The Louisville men’s basketball team advanced to the National Collegiate Athletic Association (NCAA) tournament’s Elite Eight this season, but they did so without their best defensive player: Chris Jones, a senior guard, who was dismissed from the program in February and shortly afterward pleaded not guilty to rape and sodomy charges. One of his two accusers was a fellow Louisville student.
Duke, who are scheduled to play Michigan State on Saturday in the semi-finals, dismissed junior guard Rasheed Sulaimon in January. Coach Mike Krzyzewski said at the time that Sulaimon had “repeatedly struggled to meet the necessary obligations.” Duke’s student newspaper subsequently reported that two students had accused Sulaimon of sexual assault.
It is in several ways a new world for big-time college sports. In August last year, the NCAA voted to award the five most prominent conferences — three of which account for all of the teams in the Final Four — more autonomy. Then in January, in response to criticism that the organization does not share its profits with its athletes, those conferences granted colleges the right to offer scholarships several thousands of dollars higher than previous limits.
However, more under the radar has been a change in how sexual assault is discussed in locker rooms.
At a news conference last month, Louisville coach Rick Pitino, who like Krzyzewski is one of the most accomplished coaches in the college game, reflected on what he saw as a new era in college athletics.
“Ten years ago, I would speak about drugs once a week to the team,” he said. “And now I speak about women once a week to the team. Not even going to the extreme of sexual assault, but just on how to treat women and just getting them to understand what the world is today.”
The issue of sexual violence on campus has taken on increased prominence, and US President Barack Obama’s administration has pressured universities to raise awareness — for example, by citing Title IX, the federal law mandating gender equity at institutions of higher education. The administration has organized a public awareness campaign about sexual assault, called “It’s on Us,” that has received significant airtime during the tournament.
Several prominent college athletes, including former Florida State star quarterback Jameis Winston, have been accused of rape or sexual assault, and some — including, in January, two former Vanderbilt football players — have been convicted. As a result, coaches and universities find themselves having conversations with players on the subject.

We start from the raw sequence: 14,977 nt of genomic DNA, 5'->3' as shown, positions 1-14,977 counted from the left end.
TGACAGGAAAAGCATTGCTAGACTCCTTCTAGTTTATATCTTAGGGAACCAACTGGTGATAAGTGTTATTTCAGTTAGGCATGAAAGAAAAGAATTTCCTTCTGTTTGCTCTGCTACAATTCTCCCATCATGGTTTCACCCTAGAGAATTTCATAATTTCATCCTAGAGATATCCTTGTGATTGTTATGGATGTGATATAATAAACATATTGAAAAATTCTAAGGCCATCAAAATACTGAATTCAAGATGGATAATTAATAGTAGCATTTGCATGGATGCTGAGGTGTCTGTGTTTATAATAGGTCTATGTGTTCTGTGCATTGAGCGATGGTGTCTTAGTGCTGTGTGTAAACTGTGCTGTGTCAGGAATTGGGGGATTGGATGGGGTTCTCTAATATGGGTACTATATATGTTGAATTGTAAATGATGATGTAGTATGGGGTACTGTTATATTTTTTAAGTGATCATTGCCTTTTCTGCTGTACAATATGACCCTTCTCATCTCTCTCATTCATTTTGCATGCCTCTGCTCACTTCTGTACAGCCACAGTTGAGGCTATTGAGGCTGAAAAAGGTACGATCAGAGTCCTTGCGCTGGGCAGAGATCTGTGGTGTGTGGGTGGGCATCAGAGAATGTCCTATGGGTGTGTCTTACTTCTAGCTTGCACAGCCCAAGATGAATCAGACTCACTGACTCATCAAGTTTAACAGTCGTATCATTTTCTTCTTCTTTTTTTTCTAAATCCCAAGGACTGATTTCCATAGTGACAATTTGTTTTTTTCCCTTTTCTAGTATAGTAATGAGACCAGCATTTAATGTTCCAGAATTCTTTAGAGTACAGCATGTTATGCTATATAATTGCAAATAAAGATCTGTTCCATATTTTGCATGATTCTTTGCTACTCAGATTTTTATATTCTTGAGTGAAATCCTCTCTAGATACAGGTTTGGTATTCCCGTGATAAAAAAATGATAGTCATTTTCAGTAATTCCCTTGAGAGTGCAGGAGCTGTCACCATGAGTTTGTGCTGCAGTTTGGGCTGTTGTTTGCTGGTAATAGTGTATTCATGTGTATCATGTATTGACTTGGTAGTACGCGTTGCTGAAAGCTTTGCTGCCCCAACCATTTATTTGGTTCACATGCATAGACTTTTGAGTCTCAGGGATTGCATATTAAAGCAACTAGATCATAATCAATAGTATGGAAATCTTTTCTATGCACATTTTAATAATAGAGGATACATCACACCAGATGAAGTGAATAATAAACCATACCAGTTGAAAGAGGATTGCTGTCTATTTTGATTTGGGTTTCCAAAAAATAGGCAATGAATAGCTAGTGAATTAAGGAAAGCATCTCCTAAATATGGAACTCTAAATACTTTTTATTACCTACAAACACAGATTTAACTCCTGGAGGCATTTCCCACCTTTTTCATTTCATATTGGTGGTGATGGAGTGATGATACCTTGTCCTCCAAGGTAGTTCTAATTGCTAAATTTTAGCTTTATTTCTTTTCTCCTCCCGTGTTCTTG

“At the beginning of the year, he talks to us about things like that,” Iowa junior center Adam Woodbury said, referring to coach Fran McCaffery. “He makes it clear to us how we should treat women.”
College coaches view their roles as extending beyond X’s and O’s to include teaching and mentoring. The main purpose of the discussions, they say, is to develop young men into adults.
Auburn coach Bruce Pearl said the issue extended beyond keeping players on the court.
“I want more from them than to just be eligible, than just to be able to keep playing,” Pearl said. “I want them to excel — in the classroom, on the court and off the court. We want to be leaders in how we treat women.”
Donna Lopiano, president of consulting group Sports Management Resources, said many universities still had a long way to go.
“Everybody’s playing catchup,” Lopiano said.
“Most colleges and universities are just getting to the point now where they’re appointing qualified Title IX compliance officers,” she said. “I think most coaches are not trained to talk to their students about this.”
In many cases, universities stepped up education on sexual assault — from the perspectives of perpetrators and victims, and also of bystanders — after the Obama administration made it known that it was taking an interest in the subject.
In 2011, the US Department of Education issued the Dear Colleague letter, stating that Title IX requires institutions of higher education to establish frameworks for handling sexual assault claims. In January, the department revealed that more than 90 postsecondary institutions were under investigation for their compliance with Title IX in handling such cases. Among them were many colleges with major sports programs, including Michigan State, one of the participants in this year’s Final Four.
In September last year, “It’s on Us” was introduced, with partners that included several athletic conferences and the NCAA. Mark Emmert, president of the NCAA, said the White House had approached the association about the campaign.
“In many ways, the most visible students on any one campus are their athletes,” Emmert said, noting that data showed that athletes were not disproportionately represented among either perpetrators or victims.
Beyond coaches, universities treat the matter in different ways. Some make use of their compliance staff; others the office of the dean of students.
The Big East Conference, which like the NCAA was a charter partner of “It’s on Us,” had its lawyers brief the presidents of its 10 universities on developments in law and policy over the summer. At several universities, athletes produced public service announcements — DePaul enlisted the Chicago Police Department’s Sexual Assault Task Force for athlete training, according to the conference.
“I think people are very dialed in to this now in ways they maybe weren’t five and 10 years ago,” Big East commissioner Val Ackerman said.
Notre Dame sophomore guard Demetrius Jackson said of sexual assault: “Before the season starts, we go over that with our compliance officer. We sit down and have meetings about it, what we can do if a situation ever occurs, where we can go for help.”
“It’s almost like a class,” he said.
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